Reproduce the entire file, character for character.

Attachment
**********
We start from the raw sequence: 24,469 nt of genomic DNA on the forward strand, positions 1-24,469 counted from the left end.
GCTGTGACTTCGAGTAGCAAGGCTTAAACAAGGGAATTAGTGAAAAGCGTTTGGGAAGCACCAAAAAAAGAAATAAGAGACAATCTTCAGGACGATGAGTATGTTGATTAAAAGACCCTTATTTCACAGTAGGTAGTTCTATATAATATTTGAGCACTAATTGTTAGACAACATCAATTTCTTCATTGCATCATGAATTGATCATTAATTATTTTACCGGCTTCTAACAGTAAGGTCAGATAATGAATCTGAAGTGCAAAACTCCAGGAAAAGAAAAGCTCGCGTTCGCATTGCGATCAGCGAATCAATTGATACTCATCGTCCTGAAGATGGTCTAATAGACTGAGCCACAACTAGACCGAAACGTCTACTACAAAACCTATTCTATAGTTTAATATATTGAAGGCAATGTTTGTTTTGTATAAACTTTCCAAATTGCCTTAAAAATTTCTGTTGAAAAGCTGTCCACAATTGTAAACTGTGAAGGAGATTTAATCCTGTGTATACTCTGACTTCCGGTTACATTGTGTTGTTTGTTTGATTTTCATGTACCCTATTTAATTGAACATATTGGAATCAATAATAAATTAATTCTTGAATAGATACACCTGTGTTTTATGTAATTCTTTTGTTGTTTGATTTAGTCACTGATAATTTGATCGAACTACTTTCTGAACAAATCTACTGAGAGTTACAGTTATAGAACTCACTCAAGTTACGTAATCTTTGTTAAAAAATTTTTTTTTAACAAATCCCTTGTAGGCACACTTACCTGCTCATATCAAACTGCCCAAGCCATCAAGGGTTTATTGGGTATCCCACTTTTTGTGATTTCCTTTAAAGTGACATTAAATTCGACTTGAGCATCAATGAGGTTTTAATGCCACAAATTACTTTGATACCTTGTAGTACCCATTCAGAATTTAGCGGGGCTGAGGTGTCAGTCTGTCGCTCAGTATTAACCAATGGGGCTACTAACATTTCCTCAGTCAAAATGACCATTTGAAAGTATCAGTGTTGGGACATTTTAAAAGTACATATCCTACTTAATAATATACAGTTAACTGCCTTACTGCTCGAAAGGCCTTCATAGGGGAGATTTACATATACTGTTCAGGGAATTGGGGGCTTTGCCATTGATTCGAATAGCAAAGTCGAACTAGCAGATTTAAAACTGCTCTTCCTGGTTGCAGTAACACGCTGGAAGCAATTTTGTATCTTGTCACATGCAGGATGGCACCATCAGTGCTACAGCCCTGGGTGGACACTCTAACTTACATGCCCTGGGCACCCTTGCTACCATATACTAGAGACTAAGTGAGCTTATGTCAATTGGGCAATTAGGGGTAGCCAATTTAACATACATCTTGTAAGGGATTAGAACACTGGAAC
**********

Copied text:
We start from the raw sequence: 24,469 nt of genomic DNA on the forward strand, positions 1-24,469 counted from the left end.
GCTGTGACTTCGAGTAGCAAGGCTTAAACAAGGGAATTAGTGAAAAGCGTTTGGGAAGCACCAAAAAAAGAAATAAGAGACAATCTTCAGGACGATGAGTATGTTGATTAAAAGACCCTTATTTCACAGTAGGTAGTTCTATATAATATTTGAGCACTAATTGTTAGACAACATCAATTTCTTCATTGCATCATGAATTGATCATTAATTATTTTACCGGCTTCTAACAGTAAGGTCAGATAATGAATCTGAAGTGCAAAACTCCAGGAAAAGAAAAGCTCGCGTTCGCATTGCGATCAGCGAATCAATTGATACTCATCGTCCTGAAGATGGTCTAATAGACTGAGCCACAACTAGACCGAAACGTCTACTACAAAACCTATTCTATAGTTTAATATATTGAAGGCAATGTTTGTTTTGTATAAACTTTCCAAATTGCCTTAAAAATTTCTGTTGAAAAGCTGTCCACAATTGTAAACTGTGAAGGAGATTTAATCCTGTGTATACTCTGACTTCCGGTTACATTGTGTTGTTTGTTTGATTTTCATGTACCCTATTTAATTGAACATATTGGAATCAATAATAAATTAATTCTTGAATAGATACACCTGTGTTTTATGTAATTCTTTTGTTGTTTGATTTAGTCACTGATAATTTGATCGAACTACTTTCTGAACAAATCTACTGAGAGTTACAGTTATAGAACTCACTCAAGTTACGTAATCTTTGTTAAAAAATTTTTTTTTAACAAATCCCTTGTAGGCACACTTACCTGCTCATATCAAACTGCCCAAGCCATCAAGGGTTTATTGGGTATCCCACTTTTTGTGATTTCCTTTAAAGTGACATTAAATTCGACTTGAGCATCAATGAGGTTTTAATGCCACAAATTACTTTGATACCTTGTAGTACCCATTCAGAATTTAGCGGGGCTGAGGTGTCAGTCTGTCGCTCAGTATTAACCAATGGGGCTACTAACATTTCCTCAGTCAAAATGACCATTTGAAAGTATCAGTGTTGGGACATTTTAAAAGTACATATCCTACTTAATAATATACAGTTAACTGCCTTACTGCTCGAAAGGCCTTCATAGGGGAGATTTACATATACTGTTCAGGGAATTGGGGGCTTTGCCATTGATTCGAATAGCAAAGTCGAACTAGCAGATTTAAAACTGCTCTTCCTGGTTGCAGTAACACGCTGGAAGCAATTTTGTATCTTGTCACATGCAGGATGGCACCATCAGTGCTACAGCCCTGGGTGGACACTCTAACTTACATGCCCTGGGCACCCTTGCTACCATATACTAGAGACTAAGTGAGCTTATGTCAATTGGGCAATTAGGGGTAGCCAATTTAACATACATCTTGTAAGGGATTAGAACACTGGAAC